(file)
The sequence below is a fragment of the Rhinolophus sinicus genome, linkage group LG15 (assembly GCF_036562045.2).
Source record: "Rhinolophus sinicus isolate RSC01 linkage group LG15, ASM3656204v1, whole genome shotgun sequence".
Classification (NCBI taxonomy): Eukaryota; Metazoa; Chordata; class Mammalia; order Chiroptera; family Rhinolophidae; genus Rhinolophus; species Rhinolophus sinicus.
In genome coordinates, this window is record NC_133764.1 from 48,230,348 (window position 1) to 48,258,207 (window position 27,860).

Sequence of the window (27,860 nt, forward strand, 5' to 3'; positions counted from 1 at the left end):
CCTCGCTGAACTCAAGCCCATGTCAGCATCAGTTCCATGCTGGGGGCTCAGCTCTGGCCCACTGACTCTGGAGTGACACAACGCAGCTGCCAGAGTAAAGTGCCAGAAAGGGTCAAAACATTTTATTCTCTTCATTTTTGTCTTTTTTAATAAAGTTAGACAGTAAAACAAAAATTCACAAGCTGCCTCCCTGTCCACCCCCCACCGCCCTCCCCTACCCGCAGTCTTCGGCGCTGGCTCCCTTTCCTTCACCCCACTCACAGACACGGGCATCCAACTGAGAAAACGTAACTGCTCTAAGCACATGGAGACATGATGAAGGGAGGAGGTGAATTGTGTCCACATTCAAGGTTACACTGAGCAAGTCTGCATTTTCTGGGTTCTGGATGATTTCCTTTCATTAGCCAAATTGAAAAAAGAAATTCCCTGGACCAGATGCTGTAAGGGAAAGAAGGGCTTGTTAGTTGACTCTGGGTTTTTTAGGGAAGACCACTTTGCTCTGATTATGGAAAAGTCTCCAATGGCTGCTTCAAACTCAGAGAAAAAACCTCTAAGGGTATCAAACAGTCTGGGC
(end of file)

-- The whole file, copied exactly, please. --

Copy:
The sequence below is a fragment of the Rhinolophus sinicus genome, linkage group LG15 (assembly GCF_036562045.2).
Source record: "Rhinolophus sinicus isolate RSC01 linkage group LG15, ASM3656204v1, whole genome shotgun sequence".
Classification (NCBI taxonomy): Eukaryota; Metazoa; Chordata; class Mammalia; order Chiroptera; family Rhinolophidae; genus Rhinolophus; species Rhinolophus sinicus.
In genome coordinates, this window is record NC_133764.1 from 48,230,348 (window position 1) to 48,258,207 (window position 27,860).

Sequence of the window (27,860 nt, forward strand, 5' to 3'; positions counted from 1 at the left end):
CCTCGCTGAACTCAAGCCCATGTCAGCATCAGTTCCATGCTGGGGGCTCAGCTCTGGCCCACTGACTCTGGAGTGACACAACGCAGCTGCCAGAGTAAAGTGCCAGAAAGGGTCAAAACATTTTATTCTCTTCATTTTTGTCTTTTTTAATAAAGTTAGACAGTAAAACAAAAATTCACAAGCTGCCTCCCTGTCCACCCCCCACCGCCCTCCCCTACCCGCAGTCTTCGGCGCTGGCTCCCTTTCCTTCACCCCACTCACAGACACGGGCATCCAACTGAGAAAACGTAACTGCTCTAAGCACATGGAGACATGATGAAGGGAGGAGGTGAATTGTGTCCACATTCAAGGTTACACTGAGCAAGTCTGCATTTTCTGGGTTCTGGATGATTTCCTTTCATTAGCCAAATTGAAAAAAGAAATTCCCTGGACCAGATGCTGTAAGGGAAAGAAGGGCTTGTTAGTTGACTCTGGGTTTTTTAGGGAAGACCACTTTGCTCTGATTATGGAAAAGTCTCCAATGGCTGCTTCAAACTCAGAGAAAAAACCTCTAAGGGTATCAAACAGTCTGGGC